One can also look to the example of Italy, which is on track to join a rather exclusive -- and undesirable -- club. At 106 percent of gross domestic product, Italy will have the third-largest national deficit in the world.
In a country that has long had a solid savings rate, deficit spending hasn't proven to be a huge problem in the past. The greatest challenge the government had was luring people to buy bonds at a set interest rate. The country's finance minister has described these investments as the "most solid and secure thing available." Of course, not everyone shares that opinion at the moment -- particularly not the Italians themselves. One bond that was floated in mid-January only found takers after the government markedly increased the interest rate offered.
This year, Rome has to pay back €220 billion in short-term bonds. Finance officials have been quoted as saying that were a single bond issue to find no takers, it "would be a disaster for the state." In December, Italian Labor Minister Maurzio Sacconi warned that Italy could go bankrupt if the country were no longer able to sell public bonds because of the glut of offers in other countries. "It would create a liquidity problem for paying salaries and pensions and we would end up like Argentina."
Great Britain as a second Iceland, Italy as a second Argentina. Iceland today is as a good as bankrupt, and Argentina actually became insolvent in 2001. It's no wonder then, that quotes like that from government officials are making people nervous. There has been no other time in history since the end of the Great Depression that the risk of national bankruptcies was this great in Europe as it is right now.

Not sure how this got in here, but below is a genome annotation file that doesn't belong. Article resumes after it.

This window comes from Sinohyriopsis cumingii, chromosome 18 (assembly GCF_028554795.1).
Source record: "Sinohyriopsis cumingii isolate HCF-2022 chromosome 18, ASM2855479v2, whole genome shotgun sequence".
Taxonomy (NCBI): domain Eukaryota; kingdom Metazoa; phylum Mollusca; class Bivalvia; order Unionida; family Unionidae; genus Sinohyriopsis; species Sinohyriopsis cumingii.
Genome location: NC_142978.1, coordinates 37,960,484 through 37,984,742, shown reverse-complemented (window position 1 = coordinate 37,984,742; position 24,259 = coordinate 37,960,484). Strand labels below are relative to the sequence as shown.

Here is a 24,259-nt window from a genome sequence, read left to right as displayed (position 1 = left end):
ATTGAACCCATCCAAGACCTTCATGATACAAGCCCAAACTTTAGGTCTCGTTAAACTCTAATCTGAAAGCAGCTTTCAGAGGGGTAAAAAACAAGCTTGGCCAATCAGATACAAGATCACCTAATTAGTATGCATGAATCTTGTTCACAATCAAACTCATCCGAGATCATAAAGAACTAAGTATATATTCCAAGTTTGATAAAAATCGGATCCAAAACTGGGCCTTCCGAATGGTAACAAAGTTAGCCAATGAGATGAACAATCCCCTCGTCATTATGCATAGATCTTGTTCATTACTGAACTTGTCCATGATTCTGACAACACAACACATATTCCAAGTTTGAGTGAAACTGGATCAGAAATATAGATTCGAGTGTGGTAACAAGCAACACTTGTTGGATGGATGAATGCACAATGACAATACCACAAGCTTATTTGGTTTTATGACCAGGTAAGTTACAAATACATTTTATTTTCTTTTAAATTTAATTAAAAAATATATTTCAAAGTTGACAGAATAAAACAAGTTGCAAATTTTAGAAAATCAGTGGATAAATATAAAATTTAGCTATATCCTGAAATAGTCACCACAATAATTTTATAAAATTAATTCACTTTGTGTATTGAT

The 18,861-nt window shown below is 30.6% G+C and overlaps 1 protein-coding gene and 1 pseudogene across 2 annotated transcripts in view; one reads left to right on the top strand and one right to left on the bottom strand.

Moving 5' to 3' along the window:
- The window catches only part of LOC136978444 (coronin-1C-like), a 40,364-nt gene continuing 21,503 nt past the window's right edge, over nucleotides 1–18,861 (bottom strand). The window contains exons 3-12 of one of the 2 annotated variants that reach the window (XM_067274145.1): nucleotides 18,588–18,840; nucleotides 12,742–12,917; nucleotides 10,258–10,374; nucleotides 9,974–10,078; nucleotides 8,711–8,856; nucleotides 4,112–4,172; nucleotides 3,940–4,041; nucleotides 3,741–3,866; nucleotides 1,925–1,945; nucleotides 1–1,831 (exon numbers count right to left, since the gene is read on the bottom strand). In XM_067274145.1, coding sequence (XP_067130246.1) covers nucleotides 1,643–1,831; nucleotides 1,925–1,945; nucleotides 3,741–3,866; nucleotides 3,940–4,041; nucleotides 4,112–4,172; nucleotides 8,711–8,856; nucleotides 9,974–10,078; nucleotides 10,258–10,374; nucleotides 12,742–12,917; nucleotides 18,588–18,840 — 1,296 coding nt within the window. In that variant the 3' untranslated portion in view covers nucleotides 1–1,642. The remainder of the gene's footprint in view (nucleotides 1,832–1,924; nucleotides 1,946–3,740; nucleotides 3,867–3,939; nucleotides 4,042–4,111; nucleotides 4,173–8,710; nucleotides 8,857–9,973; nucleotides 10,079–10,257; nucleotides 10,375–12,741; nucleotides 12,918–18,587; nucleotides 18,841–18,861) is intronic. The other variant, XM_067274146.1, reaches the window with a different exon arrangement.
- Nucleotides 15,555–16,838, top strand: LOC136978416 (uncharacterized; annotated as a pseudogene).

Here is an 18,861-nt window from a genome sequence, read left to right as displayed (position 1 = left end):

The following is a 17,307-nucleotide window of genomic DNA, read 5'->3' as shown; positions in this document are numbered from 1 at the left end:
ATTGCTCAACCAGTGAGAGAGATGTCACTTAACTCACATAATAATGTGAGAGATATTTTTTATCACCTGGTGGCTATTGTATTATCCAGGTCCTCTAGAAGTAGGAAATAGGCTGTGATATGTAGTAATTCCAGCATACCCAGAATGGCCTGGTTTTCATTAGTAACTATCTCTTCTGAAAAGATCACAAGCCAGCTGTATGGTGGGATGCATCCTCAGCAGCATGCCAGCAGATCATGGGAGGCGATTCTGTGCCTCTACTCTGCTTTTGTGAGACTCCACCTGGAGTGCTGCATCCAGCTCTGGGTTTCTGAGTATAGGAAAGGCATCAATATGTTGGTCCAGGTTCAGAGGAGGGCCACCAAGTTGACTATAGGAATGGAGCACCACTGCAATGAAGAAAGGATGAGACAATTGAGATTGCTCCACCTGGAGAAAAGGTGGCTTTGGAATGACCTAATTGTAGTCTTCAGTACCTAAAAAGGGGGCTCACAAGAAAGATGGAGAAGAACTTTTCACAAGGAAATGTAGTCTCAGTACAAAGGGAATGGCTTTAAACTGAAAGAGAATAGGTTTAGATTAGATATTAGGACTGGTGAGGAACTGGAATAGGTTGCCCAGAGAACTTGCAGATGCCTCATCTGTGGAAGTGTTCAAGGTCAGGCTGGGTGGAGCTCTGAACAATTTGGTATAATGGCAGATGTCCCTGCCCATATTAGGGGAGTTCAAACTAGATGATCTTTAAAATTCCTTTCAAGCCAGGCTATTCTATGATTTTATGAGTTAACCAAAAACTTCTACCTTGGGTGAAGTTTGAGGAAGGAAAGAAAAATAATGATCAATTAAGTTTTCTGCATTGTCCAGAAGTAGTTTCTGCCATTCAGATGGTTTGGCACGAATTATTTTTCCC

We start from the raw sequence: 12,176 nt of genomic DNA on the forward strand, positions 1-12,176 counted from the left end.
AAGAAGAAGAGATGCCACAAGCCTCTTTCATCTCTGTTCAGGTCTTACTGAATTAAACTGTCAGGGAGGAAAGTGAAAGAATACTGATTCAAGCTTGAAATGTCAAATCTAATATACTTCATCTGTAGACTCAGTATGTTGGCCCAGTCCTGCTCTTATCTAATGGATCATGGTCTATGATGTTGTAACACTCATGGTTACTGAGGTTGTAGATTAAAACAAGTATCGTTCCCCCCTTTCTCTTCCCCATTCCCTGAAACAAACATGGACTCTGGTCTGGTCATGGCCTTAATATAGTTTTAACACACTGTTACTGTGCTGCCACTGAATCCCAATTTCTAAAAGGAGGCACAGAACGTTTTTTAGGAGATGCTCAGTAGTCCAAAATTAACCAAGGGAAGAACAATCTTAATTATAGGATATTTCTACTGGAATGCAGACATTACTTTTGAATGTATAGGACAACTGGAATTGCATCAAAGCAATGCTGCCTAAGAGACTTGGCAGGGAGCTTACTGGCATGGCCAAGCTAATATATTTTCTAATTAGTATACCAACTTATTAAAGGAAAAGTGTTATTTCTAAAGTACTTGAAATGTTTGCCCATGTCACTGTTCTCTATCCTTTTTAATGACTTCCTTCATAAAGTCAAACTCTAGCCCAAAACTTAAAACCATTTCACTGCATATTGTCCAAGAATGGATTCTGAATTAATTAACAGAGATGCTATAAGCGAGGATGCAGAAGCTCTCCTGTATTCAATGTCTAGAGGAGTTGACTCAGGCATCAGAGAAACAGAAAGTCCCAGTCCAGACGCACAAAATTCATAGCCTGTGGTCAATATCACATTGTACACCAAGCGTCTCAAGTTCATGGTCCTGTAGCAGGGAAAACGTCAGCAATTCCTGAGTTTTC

The national budgets in most of the European Union member states are in a miserable state. Finance experts at the European Commission in Brussels estimate that, this year alone, deficit spending in the 16-member euro zone will total 4 percent of GDP, with that figure rising to 4.4 percent next year. The euro Stability Pact, however, only allows 3 percent. The Commission estimates that in 2010, 17 EU states will surpass this total. The list includes countries like Germany (4.2 percent), France (5 percent), Spain (5.7 percent) and Britain (9.6 percent). Ireland is expected to top the list with deficit spending of an anticipated 13 percent.
These predictions, of course, exist only on paper for the moment. But Austrian Finance Minister Josef Pröll warns that "someday, payment day will come."
Last week, Pröll and his colleagues formulated a call for a change of course, saying a coordinated fiscal stimulus was needed and that it must include a "coordinated budget consolidation" across Europe. Just how that might happen, though, is unclear.
In a hearing before the economic affairs committee of the European Parliament last week, EU Economics and Currency Commissioner Joaquin Almunia was showered with questions for which he had few answers. As a first step, he suggested that six to eight countries should reduce their deficits. But he didn't suggest how they might go about doing that.
For some governments, budget consolidation is the furthest thing from their minds at the moment. Instead these countries are doing everything they can to find ways of securing credit, which is getting increasingly difficult. "Smaller countries are being pushed out of the credit markets because the larger countries are borrowing billions," members of parliament told Almunia. His response: That's true, but you still can't "do away with capital markets."